Without sufficient coenzyme Q10, muscle cells suffer from an impaired ability to generate energy to fuel their contractions. They are forced to cannibalize their own proteins to survive. At the same time, powerful oxidative agents are generated which damage the myoglobin in the cell, rendering it both ineffective to transport oxygen and toxic to the cell wall. The oxidized myoglobin, known as "Ferryl myoglobin" is toxic to the fatty acids that are the main component of the cell wall. With insufficient cholesterol in the cell wall, the cell can't hold a charge, and this also causes it to waste energy. The lysosomes are unable to digest debris because they can't maintain a sufficiently acidic environment. The problem is further compounded by profound shortages of cholesterol, which would have offered further protection against oxidative damage to the fatty acids and ion leakage in the cell wall, the mitochondrial wall, and the lysosome wall. Eventually the cell disintegrates and the myoglobin is released into the blood stream. It makes its way to the kidneys, which try to dispose of it. But the Ferryl myoglobin is also toxic to the kidneys, which leads to severe kidney disease.

The low-fat diet and the exercise regime will both increase the likelihood that the statin drug will cause problems. Vigorous exercise increases the energy needs of the muscles, while the low-fat diet reduces even further the bioavailability of fatty acids to replace damaged cell walls. Furthermore, cell walls composed of unsaturated fats are more vulnerable to attack by the Ferryl myoglobin than those composed of saturated fats.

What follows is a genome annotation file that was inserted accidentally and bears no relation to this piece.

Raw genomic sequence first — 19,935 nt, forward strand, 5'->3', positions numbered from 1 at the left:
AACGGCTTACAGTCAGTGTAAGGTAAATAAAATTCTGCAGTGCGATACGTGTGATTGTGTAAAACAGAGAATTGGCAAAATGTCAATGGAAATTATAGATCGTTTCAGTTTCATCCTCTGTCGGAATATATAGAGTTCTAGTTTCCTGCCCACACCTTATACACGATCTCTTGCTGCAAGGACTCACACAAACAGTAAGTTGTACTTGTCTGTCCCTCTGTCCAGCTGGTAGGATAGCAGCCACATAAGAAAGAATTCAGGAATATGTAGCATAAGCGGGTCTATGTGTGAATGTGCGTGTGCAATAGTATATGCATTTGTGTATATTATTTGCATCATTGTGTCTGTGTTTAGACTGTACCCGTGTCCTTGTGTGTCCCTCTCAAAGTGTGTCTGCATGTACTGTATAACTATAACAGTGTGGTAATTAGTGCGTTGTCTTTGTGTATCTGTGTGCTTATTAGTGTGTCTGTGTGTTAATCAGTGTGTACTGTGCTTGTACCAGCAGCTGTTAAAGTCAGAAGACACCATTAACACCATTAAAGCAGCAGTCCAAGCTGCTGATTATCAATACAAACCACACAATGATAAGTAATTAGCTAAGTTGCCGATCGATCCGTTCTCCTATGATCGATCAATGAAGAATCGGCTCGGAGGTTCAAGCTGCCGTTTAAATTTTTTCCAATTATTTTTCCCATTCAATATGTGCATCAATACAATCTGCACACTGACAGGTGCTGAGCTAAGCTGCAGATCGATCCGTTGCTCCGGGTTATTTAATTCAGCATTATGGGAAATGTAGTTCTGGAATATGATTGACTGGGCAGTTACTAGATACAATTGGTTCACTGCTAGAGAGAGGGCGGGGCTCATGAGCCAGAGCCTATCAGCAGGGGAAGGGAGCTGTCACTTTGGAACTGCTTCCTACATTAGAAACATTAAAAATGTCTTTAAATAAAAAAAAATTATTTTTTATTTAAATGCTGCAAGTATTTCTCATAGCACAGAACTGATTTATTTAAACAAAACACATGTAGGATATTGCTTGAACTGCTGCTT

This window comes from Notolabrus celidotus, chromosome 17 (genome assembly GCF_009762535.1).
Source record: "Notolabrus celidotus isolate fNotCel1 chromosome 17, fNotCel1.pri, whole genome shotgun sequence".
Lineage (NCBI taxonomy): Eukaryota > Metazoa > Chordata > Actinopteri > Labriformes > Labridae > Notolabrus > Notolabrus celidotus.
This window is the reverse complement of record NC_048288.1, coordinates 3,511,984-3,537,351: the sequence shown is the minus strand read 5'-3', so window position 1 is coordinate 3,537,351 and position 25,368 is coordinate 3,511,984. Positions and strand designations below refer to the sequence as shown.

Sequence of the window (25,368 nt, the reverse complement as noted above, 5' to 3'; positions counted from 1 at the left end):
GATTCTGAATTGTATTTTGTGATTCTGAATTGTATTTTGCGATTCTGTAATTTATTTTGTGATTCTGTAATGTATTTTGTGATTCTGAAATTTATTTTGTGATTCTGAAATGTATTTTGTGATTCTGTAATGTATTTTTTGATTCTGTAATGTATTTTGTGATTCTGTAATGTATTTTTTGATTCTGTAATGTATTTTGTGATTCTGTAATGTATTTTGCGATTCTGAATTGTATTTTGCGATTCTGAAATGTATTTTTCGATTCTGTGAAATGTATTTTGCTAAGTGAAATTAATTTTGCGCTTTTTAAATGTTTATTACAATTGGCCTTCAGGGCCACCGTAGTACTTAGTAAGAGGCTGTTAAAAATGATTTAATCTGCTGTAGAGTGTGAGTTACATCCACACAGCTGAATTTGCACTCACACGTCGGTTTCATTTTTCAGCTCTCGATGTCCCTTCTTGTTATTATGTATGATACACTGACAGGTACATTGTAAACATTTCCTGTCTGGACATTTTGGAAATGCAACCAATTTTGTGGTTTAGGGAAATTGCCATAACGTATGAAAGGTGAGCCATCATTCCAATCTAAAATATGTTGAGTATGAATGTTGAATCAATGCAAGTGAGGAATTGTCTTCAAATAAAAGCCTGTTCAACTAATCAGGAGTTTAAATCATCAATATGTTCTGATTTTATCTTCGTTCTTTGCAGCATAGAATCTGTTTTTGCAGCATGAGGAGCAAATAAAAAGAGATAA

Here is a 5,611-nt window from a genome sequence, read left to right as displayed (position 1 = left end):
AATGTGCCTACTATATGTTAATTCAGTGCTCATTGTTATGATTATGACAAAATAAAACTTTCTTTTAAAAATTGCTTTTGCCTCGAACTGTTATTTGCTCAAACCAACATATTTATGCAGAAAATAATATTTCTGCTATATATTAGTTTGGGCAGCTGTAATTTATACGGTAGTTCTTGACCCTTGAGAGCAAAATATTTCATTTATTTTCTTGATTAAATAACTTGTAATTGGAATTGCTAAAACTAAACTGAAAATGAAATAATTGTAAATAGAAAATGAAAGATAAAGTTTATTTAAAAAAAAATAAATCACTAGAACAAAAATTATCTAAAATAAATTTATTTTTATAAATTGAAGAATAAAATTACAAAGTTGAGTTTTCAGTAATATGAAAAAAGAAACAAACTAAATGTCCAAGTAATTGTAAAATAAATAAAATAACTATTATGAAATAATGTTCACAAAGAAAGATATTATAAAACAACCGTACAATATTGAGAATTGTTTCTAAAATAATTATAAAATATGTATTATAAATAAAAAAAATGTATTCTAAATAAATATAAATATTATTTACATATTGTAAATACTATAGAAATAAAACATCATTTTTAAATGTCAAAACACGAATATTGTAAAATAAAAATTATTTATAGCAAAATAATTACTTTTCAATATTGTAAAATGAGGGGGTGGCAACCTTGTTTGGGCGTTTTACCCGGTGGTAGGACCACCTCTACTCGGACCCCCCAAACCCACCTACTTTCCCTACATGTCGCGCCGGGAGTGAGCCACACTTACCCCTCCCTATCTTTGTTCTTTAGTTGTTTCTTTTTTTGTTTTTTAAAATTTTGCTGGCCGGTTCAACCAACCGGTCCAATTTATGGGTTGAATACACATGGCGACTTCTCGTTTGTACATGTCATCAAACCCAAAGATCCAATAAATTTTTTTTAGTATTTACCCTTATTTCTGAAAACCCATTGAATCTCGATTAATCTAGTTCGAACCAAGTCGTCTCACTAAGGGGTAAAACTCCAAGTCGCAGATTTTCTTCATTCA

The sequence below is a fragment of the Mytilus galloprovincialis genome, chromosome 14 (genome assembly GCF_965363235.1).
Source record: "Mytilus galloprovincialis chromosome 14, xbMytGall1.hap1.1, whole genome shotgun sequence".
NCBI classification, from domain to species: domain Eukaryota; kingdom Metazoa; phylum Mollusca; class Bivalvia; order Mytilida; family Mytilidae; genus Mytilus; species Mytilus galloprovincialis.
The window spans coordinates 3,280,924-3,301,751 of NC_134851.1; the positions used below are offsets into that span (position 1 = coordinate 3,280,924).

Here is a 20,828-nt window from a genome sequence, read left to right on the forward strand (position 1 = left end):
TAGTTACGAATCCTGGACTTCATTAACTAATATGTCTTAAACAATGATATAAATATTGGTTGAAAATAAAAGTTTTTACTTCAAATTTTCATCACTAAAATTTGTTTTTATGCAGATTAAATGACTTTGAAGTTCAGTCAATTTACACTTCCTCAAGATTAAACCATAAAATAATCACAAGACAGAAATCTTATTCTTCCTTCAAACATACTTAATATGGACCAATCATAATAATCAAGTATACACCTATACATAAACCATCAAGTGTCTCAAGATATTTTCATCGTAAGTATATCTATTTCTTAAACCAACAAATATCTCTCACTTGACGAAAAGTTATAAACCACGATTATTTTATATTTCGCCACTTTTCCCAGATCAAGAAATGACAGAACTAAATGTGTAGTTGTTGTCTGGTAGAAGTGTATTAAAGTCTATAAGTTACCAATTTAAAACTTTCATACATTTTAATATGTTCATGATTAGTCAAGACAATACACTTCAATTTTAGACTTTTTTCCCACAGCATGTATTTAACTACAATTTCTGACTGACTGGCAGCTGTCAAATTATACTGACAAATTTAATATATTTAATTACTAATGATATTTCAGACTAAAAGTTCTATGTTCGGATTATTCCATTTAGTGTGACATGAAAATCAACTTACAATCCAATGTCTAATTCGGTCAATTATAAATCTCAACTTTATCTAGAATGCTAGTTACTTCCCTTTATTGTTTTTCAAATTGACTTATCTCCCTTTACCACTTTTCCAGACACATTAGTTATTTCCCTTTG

Because the heart is also a muscle, it also suffers from damage due to exposure to statins. This leads to a reduced likelihood of recovering from a diastolic heart attack, and an increased chance of developing heart failure. Damaged cells of the respiratory system lead to an increased risk of both pneumonia and interstitial lung disease, both of which are very dangerous for someone with a weak heart.

The JUPITER trial revealed that the treatment group had a 25% increased risk for diabetes, and I have explained above why this would be true. Diabetes is a significant risk factor for heart disease, so this outcome is disturbing, and one wonders whether the trial was terminated early to avoid making this number even worse. Dr. William Davis, a cardiologist who believes that statins should be a last resort in treating heart disease, has this to say about the JUPITER trial: "I view the foisting of Crestor via the JUPITER argument on the public as taking full advantage of the helpless situation many Americans find themselves in: Reduce fat intake, eat more healthy whole grains and . . . cholesterol and CRP skyrocket! 'You need Crestor! See, I told you it was genetic,' says the doctor after attending the nice AstraZeneca-sponsored drug dinner." ( Dr. Davis' Blog Post on JUPITER)